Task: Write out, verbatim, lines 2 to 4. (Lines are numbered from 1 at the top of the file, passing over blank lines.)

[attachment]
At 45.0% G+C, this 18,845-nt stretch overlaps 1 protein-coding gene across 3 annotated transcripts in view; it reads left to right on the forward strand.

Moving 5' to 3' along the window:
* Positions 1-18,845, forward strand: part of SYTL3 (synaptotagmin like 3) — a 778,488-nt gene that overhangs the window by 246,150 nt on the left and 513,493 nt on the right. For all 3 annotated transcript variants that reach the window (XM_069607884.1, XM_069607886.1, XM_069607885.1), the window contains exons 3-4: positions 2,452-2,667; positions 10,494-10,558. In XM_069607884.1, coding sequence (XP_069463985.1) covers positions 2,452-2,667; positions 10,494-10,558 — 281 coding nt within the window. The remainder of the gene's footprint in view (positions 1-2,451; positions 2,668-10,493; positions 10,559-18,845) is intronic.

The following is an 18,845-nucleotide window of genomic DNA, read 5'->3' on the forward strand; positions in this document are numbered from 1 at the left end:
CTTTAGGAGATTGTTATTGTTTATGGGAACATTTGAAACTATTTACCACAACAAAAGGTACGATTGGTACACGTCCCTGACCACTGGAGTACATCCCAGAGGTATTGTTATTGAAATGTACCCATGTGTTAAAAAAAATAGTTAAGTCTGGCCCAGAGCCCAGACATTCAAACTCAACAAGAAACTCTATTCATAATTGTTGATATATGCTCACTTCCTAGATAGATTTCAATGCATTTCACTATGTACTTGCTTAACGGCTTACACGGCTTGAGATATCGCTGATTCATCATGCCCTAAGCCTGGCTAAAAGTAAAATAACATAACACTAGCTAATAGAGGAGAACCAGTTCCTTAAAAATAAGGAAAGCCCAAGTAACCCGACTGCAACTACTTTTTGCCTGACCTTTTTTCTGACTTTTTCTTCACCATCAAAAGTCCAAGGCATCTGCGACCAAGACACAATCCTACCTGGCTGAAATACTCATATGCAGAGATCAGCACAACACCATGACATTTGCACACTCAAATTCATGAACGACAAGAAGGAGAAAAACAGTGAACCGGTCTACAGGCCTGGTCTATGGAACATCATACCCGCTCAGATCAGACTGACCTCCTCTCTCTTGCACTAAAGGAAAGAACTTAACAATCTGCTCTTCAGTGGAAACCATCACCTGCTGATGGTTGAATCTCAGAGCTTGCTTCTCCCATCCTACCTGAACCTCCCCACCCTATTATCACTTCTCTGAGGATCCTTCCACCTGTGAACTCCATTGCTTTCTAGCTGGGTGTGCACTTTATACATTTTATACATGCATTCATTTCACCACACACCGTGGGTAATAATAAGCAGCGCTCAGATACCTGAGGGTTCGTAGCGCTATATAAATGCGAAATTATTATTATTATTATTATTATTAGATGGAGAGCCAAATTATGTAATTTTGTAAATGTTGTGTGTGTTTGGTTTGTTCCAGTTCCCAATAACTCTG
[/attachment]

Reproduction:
Moving 5' to 3' along the window:
* Positions 1-18,845, forward strand: part of SYTL3 (synaptotagmin like 3) — a 778,488-nt gene that overhangs the window by 246,150 nt on the left and 513,493 nt on the right. For all 3 annotated transcript variants that reach the window (XM_069607884.1, XM_069607886.1, XM_069607885.1), the window contains exons 3-4: positions 2,452-2,667; positions 10,494-10,558. In XM_069607884.1, coding sequence (XP_069463985.1) covers positions 2,452-2,667; positions 10,494-10,558 — 281 coding nt within the window. The remainder of the gene's footprint in view (positions 1-2,451; positions 2,668-10,493; positions 10,559-18,845) is intronic.

The following is an 18,845-nucleotide window of genomic DNA, read 5'->3' on the forward strand; positions in this document are numbered from 1 at the left end: